Four ways manufacturers can cash in on the property boom

2 min read

Soaring demand for industrial and distribution space is opening up new options for property owners and occupiers. Simon Wood and James Dow outline four ways they can benefit

As online shopping accounts for an ever greater proportion of retail sales – reaching a record 36.4% in January this year – the race is on to find sufficient distribution space to fulfil demand.

Up and down the country, big operators like Amazon and The Hut are constructing vast new warehouses while delivery firms are creating networks of smaller sites to ensure they have every town and city covered. Meanwhile in the wake of Brexit and the disruption to supply chains seen during the pandemic, supermarkets and other suppliers are increasing stock levels and some manufacturers are bringing production back to the UK.

Not surprisingly, demand for industrial and warehouse space has soared. Investors too are keen to get in on the act, especially given the problems in the retail and office markets.

As demand outstrips supply, prices have reached previously unseen levels. While it is a tough market for those seeking space, manufacturers which own their own property – or even those leasing space - are in a strong position. Here are four ways they can benefit from the boom:

1. Dispose of surplus assets

Typically, industrial and distribution property prices have risen by around 30% in the past five years so now is a good time to take stock of your requirements. Do you really need all the space you have? Would it be more efficient to subcontract warehousing and distribution? Could trucks staying overnight use a lorry park instead? Could you rent out or sell any surplus space?

2. Sale and leaseback

For owner-occupiers which want to stay in the same property, sale and leaseback offers the best of both worlds. You can negotiate the lease to suit the needs of the company, while releasing capital that would otherwise have been tied up in real estate to use for your core operations, to make strategic investments or pay down debt.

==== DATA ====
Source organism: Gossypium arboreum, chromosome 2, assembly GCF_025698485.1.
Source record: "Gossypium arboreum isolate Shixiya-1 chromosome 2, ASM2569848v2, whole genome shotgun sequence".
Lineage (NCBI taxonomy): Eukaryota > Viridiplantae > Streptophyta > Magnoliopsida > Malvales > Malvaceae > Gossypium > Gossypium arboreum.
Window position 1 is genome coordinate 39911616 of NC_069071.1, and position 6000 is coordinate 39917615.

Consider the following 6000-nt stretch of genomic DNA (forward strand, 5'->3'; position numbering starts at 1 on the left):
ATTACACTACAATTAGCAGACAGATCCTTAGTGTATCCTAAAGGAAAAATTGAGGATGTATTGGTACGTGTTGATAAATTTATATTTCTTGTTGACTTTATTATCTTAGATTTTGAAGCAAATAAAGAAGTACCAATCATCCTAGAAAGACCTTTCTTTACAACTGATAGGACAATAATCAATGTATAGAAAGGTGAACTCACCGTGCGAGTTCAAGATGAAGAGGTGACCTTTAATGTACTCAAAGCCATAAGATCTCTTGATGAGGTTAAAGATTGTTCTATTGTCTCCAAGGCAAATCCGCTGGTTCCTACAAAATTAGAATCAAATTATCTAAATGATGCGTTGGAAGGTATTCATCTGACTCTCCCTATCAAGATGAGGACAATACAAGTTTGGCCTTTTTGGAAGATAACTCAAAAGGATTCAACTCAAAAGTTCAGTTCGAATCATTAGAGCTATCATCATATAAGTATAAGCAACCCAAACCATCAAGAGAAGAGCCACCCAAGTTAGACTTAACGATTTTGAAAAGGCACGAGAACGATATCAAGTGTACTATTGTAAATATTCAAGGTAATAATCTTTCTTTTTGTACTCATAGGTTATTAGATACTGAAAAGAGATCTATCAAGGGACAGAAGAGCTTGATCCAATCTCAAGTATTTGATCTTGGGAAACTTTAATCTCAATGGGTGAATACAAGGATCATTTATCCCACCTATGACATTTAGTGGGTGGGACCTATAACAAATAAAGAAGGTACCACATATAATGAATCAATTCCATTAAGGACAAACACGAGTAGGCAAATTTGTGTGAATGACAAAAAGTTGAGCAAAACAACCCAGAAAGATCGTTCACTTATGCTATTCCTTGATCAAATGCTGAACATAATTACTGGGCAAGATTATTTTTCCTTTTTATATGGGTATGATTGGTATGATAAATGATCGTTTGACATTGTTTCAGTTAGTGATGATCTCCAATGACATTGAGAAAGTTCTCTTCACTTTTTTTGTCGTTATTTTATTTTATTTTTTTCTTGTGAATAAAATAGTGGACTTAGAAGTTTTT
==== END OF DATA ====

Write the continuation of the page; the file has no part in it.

Over €8bn of such deals were completed in Europe last year in the logistics sector alone.

Sports Direct, Tesco, Sainsbury, Next, DHL, Travis Perkins, Topps Tiles, Neovia Logistics have all agreed sale and leaseback deals over the past 18 months and Asda’s new owners, Mohsin and Zuber Issa and the private equity firm TDR Capital, are planning to do the same to help finance their acquisition. There are many examples of smaller companies using sale and leaseback too.

Expect to pay around 4-5% of the sale price in future rent. Bear in mind that the terms of the lease can have a big impact on the property value, so for example, by signing up for a longer period, you could achieve a better price but are obviously tied in for longer.

3. Find a more efficient space

Higher property prices make it all the more important to ensure the space is used to best effect and here building design and layout are key. A higher, modern layout could reduce your footprint and increase your efficiencies - for example, moving from an existing dated building with 6m eaves to one with 12m plus eaves could almost double capacity. Always keep an eye on running costs and consider if it truly is the best location. Could you reduce rent, cut fuel costs or gain access to a wider labour pool by moving elsewhere?

4. Renegotiate terms with the landlord

A shorter lease can reduce the value of a building by 15 – 20%, so if it only has a few years to run and you are planning to stay for the long term, speak to the landlord. By signing up for a longer period, tenants can often negotiate significant benefits – in some cases, sums of over £1m for larger properties.

The current property market offers a golden opportunity for manufacturers navigating the post-pandemic landscape. If you are an owner or occupier looking to raise funds or assess your options, it pays to seek advice from a property or finance professional.

Simon Wood is Director of B8 Real Estate, a leading industrial property agent, while James Dow is founding partner of advisory firm Dow Schofield Watts.